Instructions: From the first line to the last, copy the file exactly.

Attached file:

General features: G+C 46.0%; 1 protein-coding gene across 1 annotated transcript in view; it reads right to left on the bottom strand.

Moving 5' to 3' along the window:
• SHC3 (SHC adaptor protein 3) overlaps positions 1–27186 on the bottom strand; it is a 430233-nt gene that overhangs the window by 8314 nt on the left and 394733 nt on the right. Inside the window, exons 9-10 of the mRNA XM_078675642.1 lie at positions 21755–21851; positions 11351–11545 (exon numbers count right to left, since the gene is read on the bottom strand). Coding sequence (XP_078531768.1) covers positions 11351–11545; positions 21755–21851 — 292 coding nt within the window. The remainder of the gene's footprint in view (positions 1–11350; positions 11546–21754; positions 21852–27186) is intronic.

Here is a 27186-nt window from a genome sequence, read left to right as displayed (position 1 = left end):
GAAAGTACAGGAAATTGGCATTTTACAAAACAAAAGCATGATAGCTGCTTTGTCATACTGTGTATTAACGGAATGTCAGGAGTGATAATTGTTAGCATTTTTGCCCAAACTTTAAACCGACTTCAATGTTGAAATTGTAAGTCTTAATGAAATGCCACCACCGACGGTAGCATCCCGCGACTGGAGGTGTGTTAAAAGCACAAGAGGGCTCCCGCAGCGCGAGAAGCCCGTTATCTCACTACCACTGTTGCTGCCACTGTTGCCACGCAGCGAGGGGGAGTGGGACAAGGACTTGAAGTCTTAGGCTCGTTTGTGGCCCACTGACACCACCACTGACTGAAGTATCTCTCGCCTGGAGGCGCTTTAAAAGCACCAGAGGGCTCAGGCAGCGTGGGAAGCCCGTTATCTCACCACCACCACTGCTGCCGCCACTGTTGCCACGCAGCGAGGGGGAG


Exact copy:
General features: G+C 46.0%; 1 protein-coding gene across 1 annotated transcript in view; it reads right to left on the bottom strand.

Moving 5' to 3' along the window:
• SHC3 (SHC adaptor protein 3) overlaps positions 1–27186 on the bottom strand; it is a 430233-nt gene that overhangs the window by 8314 nt on the left and 394733 nt on the right. Inside the window, exons 9-10 of the mRNA XM_078675642.1 lie at positions 21755–21851; positions 11351–11545 (exon numbers count right to left, since the gene is read on the bottom strand). Coding sequence (XP_078531768.1) covers positions 11351–11545; positions 21755–21851 — 292 coding nt within the window. The remainder of the gene's footprint in view (positions 1–11350; positions 11546–21754; positions 21852–27186) is intronic.

Here is a 27186-nt window from a genome sequence, read left to right as displayed (position 1 = left end):
GAAAGTACAGGAAATTGGCATTTTACAAAACAAAAGCATGATAGCTGCTTTGTCATACTGTGTATTAACGGAATGTCAGGAGTGATAATTGTTAGCATTTTTGCCCAAACTTTAAACCGACTTCAATGTTGAAATTGTAAGTCTTAATGAAATGCCACCACCGACGGTAGCATCCCGCGACTGGAGGTGTGTTAAAAGCACAAGAGGGCTCCCGCAGCGCGAGAAGCCCGTTATCTCACTACCACTGTTGCTGCCACTGTTGCCACGCAGCGAGGGGGAGTGGGACAAGGACTTGAAGTCTTAGGCTCGTTTGTGGCCCACTGACACCACCACTGACTGAAGTATCTCTCGCCTGGAGGCGCTTTAAAAGCACCAGAGGGCTCAGGCAGCGTGGGAAGCCCGTTATCTCACCACCACCACTGCTGCCGCCACTGTTGCCACGCAGCGAGGGGGAG